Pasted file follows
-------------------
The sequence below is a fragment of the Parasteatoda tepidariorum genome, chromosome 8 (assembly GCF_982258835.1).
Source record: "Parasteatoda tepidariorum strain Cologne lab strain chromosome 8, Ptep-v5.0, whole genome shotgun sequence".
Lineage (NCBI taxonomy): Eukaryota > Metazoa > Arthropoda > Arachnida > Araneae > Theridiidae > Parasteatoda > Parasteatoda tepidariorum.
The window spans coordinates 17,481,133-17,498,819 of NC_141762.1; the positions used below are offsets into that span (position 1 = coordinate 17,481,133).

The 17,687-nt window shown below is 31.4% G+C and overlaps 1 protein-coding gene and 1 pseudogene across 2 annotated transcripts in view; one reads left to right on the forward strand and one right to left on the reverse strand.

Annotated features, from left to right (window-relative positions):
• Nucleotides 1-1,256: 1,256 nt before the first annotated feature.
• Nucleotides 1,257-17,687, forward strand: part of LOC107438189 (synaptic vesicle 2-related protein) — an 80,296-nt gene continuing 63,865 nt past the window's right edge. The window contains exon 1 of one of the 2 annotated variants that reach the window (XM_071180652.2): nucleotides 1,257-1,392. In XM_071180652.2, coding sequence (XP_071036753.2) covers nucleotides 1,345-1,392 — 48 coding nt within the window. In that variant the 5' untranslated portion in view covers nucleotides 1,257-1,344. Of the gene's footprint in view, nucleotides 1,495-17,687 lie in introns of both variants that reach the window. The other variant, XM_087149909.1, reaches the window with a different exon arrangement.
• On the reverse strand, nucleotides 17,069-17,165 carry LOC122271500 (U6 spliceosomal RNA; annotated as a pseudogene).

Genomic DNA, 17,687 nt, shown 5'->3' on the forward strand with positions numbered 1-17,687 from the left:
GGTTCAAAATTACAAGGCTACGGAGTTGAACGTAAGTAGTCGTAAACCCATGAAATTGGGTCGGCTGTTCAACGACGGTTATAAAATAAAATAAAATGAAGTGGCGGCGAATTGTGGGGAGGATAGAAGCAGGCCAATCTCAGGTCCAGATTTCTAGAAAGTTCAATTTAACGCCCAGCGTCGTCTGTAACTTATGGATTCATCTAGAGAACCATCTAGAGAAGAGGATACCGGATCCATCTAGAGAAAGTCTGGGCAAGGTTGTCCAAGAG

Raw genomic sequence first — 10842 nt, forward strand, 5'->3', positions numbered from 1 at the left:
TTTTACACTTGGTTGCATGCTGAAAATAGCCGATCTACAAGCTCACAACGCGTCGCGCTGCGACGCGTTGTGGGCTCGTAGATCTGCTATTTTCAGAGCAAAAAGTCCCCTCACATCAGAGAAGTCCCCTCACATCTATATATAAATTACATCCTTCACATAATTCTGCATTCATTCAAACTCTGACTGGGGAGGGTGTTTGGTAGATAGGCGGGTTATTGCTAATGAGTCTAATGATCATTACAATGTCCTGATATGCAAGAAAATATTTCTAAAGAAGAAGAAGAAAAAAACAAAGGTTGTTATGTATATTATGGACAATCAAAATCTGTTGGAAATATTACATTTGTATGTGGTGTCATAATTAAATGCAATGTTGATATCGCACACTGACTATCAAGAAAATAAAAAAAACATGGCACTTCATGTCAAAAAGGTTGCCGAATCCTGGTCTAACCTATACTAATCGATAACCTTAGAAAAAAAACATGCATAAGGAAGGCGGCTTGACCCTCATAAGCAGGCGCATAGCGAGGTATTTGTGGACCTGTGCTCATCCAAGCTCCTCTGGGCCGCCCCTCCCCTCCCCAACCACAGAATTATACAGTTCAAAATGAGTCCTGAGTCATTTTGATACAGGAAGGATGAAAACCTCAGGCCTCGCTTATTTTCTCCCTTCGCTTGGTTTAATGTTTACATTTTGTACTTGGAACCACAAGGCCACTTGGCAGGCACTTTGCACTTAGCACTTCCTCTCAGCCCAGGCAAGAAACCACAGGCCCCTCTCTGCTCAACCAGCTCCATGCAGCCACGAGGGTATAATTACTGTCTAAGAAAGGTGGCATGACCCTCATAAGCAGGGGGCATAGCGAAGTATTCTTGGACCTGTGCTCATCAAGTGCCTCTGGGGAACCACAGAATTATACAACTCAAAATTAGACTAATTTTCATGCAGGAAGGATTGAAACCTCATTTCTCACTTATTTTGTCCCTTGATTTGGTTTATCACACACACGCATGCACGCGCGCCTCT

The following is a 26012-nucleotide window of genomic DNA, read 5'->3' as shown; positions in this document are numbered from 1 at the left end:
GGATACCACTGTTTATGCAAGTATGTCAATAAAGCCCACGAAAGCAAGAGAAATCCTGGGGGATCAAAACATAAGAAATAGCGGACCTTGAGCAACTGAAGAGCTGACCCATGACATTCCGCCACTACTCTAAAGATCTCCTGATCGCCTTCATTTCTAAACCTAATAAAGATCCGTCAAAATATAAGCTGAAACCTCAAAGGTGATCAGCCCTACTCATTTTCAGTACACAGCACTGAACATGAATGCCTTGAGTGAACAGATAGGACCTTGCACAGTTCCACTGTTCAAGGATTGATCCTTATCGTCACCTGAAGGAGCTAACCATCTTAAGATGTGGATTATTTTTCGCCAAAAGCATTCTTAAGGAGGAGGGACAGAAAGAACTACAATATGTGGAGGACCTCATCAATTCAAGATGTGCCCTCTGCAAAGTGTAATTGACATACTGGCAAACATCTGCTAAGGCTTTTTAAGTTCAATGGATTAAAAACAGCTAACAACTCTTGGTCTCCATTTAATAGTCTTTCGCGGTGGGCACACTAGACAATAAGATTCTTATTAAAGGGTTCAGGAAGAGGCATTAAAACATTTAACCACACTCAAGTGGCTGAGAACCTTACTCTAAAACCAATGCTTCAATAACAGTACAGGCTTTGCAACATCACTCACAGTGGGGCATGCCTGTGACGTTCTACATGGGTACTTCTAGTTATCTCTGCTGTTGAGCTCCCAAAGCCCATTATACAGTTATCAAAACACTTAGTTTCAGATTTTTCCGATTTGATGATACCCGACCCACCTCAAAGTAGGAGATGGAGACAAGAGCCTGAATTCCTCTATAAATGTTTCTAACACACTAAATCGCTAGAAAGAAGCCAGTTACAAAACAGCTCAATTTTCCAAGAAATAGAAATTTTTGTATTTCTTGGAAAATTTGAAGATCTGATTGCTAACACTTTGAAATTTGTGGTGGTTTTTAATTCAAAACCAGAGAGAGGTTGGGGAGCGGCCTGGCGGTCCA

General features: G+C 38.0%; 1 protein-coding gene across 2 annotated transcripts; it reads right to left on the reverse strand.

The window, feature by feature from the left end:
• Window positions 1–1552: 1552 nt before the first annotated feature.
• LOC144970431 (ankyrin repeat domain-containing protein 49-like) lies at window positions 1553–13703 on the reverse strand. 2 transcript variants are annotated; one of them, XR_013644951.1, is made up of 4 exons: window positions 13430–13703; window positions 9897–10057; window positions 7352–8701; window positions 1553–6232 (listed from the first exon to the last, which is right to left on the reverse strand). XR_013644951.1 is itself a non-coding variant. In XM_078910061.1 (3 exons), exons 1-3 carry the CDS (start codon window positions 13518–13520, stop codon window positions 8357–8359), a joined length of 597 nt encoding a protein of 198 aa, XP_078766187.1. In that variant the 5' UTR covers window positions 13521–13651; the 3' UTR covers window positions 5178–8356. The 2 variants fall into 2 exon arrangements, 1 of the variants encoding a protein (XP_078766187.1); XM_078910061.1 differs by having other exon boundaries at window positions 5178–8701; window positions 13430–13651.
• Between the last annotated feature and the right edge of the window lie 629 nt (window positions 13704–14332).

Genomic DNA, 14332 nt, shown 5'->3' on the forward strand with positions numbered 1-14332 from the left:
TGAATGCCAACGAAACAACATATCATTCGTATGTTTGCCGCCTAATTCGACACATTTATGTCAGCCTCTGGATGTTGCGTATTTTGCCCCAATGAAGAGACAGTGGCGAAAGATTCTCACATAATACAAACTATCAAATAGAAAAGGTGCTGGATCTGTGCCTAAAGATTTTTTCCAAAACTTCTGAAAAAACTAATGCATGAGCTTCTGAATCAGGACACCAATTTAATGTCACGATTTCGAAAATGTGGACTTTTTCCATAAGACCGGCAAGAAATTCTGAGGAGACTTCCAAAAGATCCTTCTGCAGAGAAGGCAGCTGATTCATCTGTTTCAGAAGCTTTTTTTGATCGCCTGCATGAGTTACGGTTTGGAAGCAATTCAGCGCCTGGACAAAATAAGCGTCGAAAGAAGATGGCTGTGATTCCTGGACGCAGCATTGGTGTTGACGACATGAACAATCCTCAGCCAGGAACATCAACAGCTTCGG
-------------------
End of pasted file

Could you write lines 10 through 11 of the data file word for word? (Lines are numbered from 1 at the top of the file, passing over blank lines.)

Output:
Genomic DNA, 17,687 nt, shown 5'->3' on the forward strand with positions numbered 1-17,687 from the left:
GGTTCAAAATTACAAGGCTACGGAGTTGAACGTAAGTAGTCGTAAACCCATGAAATTGGGTCGGCTGTTCAACGACGGTTATAAAATAAAATAAAATGAAGTGGCGGCGAATTGTGGGGAGGATAGAAGCAGGCCAATCTCAGGTCCAGATTTCTAGAAAGTTCAATTTAACGCCCAGCGTCGTCTGTAACTTATGGATTCATCTAGAGAACCATCTAGAGAAGAGGATACCGGATCCATCTAGAGAAAGTCTGGGCAAGGTTGTCCAAGAG